David Glasgow Farragut, born at Campbell's Station, near Knoxville, Tenn., 5 July 1801, entered the Navy as a midshipman 17 December 1810. When only 12 years old, he was given command of a prize ship taken by Essex, and brought her safely to port. Through the years that followed, in one assignment after another he showed the high ability and devotion to duty which was to allow him in the Civil War to make an overwhelming contribution to victory and to write an immortal page in the history of not only the United States Navy but of military service of all times and nations. In command of the West Gulf Blockading Squadron, with his flag in Hartford he disproved the theory that forts ashore held superiority over naval forces, when in April 1862 he ran past Forts Jackson and St. Philip and the Chalmette batteries to take the great city and port of New Orleans (a decisive event in the war) and later that year passed the batteries defending Vicksburg. Port Hudson fell to him 9 July 1863, and on 5 August 1864 he won a great victory in the Battle of Mobile Bay, passing through heavy minefields (the torpedoes of his famous quotation) as well as the opposition of heavy batteries in Forts Morgan and Gaines to defeat the squadron of Admiral Franklin Buchanan. His country honored its great sailor by creating for him the rank of Admiral, never before used in the United States Navy. Admiral Farragut's last active service was in command of the European Squadron with Franklin as his flagship, and he died at Portsmouth, N.H., 14 August 1870.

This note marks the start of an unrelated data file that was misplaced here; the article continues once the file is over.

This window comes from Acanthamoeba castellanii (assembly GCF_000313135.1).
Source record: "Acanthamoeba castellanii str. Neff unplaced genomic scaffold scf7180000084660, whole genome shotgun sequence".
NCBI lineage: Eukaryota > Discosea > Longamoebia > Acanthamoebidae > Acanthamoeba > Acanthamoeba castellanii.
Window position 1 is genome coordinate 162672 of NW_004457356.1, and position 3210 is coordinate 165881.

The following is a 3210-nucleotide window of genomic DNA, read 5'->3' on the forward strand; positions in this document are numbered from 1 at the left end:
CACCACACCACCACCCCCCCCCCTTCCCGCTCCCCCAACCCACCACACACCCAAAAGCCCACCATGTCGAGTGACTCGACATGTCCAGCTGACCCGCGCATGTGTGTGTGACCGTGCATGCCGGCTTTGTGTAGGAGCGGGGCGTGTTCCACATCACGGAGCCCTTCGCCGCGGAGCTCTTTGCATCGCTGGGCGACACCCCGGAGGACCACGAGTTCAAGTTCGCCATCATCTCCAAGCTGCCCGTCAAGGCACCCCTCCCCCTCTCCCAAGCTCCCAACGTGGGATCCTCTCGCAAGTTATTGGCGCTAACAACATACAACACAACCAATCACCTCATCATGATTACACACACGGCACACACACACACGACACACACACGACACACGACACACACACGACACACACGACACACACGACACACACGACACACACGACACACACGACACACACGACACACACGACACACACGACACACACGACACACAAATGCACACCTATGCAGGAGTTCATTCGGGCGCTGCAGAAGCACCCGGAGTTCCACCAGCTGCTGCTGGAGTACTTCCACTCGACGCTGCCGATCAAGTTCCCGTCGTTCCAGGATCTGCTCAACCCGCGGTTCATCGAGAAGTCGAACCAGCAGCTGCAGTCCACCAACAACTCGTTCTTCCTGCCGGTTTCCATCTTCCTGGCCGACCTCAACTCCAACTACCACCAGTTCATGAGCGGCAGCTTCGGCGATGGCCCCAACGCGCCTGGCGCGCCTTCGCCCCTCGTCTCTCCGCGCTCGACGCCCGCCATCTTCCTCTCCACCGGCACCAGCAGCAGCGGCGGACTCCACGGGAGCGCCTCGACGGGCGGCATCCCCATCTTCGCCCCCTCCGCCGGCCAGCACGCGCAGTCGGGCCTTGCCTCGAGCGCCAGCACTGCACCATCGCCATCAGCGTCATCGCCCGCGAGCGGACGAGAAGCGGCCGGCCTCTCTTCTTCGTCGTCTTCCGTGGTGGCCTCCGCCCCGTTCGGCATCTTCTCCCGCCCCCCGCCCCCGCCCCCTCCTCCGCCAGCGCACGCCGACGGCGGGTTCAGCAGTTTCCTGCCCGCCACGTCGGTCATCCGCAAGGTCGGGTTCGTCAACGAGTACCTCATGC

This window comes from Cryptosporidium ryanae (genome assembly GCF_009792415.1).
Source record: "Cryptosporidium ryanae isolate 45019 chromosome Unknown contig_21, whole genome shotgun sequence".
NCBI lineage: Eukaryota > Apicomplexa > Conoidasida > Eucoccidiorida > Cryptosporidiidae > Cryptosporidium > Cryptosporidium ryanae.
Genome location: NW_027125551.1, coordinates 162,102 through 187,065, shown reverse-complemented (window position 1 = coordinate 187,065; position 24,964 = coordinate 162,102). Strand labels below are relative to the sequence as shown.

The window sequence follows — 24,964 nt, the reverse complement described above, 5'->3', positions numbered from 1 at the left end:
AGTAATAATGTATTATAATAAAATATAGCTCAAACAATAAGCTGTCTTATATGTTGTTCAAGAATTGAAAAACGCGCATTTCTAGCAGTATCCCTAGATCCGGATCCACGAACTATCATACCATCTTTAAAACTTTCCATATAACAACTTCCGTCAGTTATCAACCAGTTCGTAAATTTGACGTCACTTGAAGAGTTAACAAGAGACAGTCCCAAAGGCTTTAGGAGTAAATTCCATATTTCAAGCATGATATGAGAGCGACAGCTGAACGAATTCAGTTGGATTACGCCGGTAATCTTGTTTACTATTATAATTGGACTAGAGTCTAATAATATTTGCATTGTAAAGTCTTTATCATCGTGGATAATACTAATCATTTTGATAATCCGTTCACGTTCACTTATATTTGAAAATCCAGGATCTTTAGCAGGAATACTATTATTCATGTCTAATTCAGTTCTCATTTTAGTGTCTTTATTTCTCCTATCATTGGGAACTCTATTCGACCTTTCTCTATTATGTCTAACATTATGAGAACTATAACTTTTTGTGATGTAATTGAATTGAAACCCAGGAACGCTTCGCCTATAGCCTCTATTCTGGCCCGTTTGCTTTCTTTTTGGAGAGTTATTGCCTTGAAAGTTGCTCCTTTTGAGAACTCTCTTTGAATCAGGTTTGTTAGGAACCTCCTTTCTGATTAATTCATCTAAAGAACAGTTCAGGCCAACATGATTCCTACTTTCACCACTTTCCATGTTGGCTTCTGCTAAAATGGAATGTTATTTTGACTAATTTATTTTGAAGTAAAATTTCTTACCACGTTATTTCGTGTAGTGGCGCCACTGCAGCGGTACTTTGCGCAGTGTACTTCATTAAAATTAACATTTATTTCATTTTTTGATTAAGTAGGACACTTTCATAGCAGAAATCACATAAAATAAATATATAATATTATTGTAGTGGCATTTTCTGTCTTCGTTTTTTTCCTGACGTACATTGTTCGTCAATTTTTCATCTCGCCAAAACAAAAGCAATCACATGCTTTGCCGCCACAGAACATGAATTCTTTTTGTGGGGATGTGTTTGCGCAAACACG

(TB-11: dp. 279; l. 214'; b. 20'8"; dr. 6'; s. 30 k.; cpl. 66; a. 2 18" tt., 4 6-pdr.; cl. Farragut)

Farragut (Torpedo Boat No. 11) was launched 16 July 1898 by Union Iron Works, San Francisco, Calif sponsored by Miss Elizabeth Ashe, Admiral Farragut's niece; and commissioned 5 June 1899, Lieutenant Commander R. F. Nicholson in command.

Farragut's first operations were between Mare Island and Sausalito in San Francisco Bay, and occasionally south to San Diego, in target and torpedo practice. She was decommissioned at the Mare Island Navy Yard 4 September 1902; in commission in reserve from 8 October 1904; and restored to full commission 28 March 1908 for duty with the Pacific Torpedo Fleet.

She resumed her operations along the coast of California aside from 30 May to 10 June 1908, when she sailed to visit Portland Oreg. Farragut was placed in reserve 18 September 1909 and recommissioned 10 May 1911, again for service in the San Francisco area aside from a cruise to Bremerton, Wash., that summer. Once more, on 1 July 1912, she went into reserve, and then on 26 March 1914, into ordinary.

Between 12 January 1916 and 14 April 1917, Farragut was assigned to the San Pedro Division of the California Naval Militia as a training ship. Returning then to full commission, Farragut sailed for the Canal Zone 11 July 1917, and for the remainder of World War I, patrolled both the Atlantic and Pacific entrances to the Panama Canal, and carried troops and supplies in the Balboa area.

Renamed Coast Torpedo Boat No. 5 on 1 August 1918, she completed her service in the Canal Zone 30 December, and arrived at the Mare Island Navy Yard 18 January 1919. There she was decommissioned 13 March 1919 and sold 9 September 1919.